A "deeply moving book" (Studs Terkel) and the first ever oral history to document the experience of ordinary Japanese people during World War II
"Hereafter no one will be able to think, write, or teach about the Pacific War without reference to the Cooks'] work." --Marius B. Jansen, Emeritus Professor of Japanese History, Princeton University
This pathbreaking work of oral history by Haruko Taya Cook and Theodore F. Cook was the first book ever to capture the experience of ordinary Japanese people during the war and remains the classic work on the subject.
In a sweeping panorama, Japan at War takes us from the Japanese attacks on China in the 1930s to the Japanese home front during the inhuman raids on Tokyo, Hiroshima, and Nagasaki, offering glimpses of how the twentieth century's most deadly conflict affected the lives of the Japanese population. The book "seeks out the true feelings of the wartime generation and] illuminates the contradictions between the official views of the war and living testimony" (Yomiuri Shimbun, Japan).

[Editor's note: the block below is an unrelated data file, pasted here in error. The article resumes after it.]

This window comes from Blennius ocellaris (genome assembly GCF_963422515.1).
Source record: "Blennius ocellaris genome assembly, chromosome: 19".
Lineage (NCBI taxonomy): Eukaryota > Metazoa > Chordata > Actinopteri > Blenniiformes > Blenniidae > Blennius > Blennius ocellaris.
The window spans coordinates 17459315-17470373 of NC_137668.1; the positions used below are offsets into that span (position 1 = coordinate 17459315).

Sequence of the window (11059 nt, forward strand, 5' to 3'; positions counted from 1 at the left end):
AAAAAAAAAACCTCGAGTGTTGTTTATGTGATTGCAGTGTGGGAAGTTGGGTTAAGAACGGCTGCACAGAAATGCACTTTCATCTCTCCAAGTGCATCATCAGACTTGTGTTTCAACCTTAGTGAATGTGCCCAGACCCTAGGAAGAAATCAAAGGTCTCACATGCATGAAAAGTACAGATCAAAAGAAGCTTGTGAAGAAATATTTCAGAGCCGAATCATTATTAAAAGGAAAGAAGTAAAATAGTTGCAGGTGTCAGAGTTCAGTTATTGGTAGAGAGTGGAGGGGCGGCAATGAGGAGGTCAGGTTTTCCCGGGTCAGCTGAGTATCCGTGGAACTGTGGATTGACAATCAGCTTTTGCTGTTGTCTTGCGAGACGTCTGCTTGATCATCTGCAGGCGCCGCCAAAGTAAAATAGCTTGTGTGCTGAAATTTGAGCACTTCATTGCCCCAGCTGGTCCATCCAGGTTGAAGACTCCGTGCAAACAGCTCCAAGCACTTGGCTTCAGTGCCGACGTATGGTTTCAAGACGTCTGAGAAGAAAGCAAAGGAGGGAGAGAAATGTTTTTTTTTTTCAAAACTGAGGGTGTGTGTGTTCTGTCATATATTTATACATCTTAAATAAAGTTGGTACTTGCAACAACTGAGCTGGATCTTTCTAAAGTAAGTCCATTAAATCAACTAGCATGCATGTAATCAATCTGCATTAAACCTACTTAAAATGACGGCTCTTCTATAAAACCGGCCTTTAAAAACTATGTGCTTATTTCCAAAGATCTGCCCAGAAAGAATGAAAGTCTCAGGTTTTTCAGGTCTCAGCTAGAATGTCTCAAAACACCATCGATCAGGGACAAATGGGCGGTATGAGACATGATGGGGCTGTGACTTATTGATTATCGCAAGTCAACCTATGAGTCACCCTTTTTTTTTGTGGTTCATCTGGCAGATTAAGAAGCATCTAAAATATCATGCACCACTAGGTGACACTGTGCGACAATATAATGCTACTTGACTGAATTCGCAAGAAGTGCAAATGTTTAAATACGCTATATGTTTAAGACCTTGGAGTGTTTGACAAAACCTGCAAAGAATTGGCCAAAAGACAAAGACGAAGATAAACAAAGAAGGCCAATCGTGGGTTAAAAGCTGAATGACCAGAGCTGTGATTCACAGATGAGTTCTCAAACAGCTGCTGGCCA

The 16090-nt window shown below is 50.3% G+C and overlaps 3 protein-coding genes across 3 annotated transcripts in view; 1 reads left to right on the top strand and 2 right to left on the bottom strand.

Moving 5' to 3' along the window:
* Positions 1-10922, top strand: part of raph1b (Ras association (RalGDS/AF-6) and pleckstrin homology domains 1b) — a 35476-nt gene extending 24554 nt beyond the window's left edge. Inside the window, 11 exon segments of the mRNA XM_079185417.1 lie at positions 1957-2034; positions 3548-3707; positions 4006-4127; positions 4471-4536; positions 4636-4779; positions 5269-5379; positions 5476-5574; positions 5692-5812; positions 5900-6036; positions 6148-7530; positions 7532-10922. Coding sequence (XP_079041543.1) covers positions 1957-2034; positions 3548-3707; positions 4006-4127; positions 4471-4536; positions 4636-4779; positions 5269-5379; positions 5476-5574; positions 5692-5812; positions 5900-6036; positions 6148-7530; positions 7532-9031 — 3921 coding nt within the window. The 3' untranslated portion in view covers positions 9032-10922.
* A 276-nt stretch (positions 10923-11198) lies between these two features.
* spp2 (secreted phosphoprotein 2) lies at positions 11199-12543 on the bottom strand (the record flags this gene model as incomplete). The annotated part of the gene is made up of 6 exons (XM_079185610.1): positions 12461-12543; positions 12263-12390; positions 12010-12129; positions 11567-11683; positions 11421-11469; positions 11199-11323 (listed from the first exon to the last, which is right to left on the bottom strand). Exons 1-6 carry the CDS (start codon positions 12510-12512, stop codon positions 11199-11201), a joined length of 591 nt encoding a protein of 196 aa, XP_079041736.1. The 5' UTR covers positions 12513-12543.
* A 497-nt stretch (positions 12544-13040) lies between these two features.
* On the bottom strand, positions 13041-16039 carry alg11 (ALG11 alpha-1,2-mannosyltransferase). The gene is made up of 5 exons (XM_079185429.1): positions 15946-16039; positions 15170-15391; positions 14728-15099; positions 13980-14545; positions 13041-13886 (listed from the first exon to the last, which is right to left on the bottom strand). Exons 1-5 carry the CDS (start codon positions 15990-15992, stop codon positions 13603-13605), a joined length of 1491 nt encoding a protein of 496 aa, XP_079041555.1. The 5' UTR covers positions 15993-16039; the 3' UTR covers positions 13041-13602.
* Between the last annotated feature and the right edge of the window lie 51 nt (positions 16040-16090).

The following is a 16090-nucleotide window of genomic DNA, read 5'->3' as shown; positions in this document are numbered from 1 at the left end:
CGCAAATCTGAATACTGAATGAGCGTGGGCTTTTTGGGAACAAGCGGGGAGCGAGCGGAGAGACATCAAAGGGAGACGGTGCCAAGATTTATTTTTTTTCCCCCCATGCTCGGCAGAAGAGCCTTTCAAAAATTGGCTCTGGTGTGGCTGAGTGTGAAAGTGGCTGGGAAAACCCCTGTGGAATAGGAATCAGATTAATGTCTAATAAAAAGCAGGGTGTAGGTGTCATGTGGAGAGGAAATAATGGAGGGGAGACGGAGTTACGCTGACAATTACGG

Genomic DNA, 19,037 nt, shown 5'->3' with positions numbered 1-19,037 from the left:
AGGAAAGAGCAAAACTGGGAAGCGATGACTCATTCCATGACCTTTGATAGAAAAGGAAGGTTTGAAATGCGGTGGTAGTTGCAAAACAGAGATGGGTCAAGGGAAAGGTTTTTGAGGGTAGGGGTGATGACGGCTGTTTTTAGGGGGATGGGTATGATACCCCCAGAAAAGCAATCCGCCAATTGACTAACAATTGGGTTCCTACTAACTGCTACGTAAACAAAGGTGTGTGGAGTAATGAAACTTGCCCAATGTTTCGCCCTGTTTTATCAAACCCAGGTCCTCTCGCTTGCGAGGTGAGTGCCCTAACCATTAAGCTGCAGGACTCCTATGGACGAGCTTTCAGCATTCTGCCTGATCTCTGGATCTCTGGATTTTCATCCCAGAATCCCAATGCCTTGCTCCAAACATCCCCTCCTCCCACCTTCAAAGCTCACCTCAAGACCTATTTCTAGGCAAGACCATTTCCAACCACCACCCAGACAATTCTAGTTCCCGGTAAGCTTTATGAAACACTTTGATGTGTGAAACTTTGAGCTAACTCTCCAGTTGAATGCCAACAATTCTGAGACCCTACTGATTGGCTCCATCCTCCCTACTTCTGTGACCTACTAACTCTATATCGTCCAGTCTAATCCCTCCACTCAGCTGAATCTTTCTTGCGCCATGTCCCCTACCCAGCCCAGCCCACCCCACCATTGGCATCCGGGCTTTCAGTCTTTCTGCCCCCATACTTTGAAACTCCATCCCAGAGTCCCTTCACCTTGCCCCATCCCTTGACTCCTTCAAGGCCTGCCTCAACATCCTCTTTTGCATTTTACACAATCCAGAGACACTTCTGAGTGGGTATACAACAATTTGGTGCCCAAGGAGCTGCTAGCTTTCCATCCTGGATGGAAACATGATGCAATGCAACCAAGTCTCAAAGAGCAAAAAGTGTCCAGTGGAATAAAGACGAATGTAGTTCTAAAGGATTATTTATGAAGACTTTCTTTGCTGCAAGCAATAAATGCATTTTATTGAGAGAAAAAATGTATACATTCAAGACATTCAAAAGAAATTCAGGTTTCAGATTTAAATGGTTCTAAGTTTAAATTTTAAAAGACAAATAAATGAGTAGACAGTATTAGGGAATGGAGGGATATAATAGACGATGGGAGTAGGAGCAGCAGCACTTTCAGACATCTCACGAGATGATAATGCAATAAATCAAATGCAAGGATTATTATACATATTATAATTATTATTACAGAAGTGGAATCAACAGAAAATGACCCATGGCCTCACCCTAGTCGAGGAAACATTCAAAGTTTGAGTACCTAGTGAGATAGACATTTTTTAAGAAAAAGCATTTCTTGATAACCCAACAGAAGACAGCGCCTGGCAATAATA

For decades, American and Japanese readers have turned to Japan at War for a candid portrait of the Japanese experience during World War II in all its complexity. Featuring essays that contextualize the oral histories of each tumultuous period covered, Japan at War is appropriate both as an introduction to those war-ravaged decades and as a riveting reference for those studying the war in the Pacific.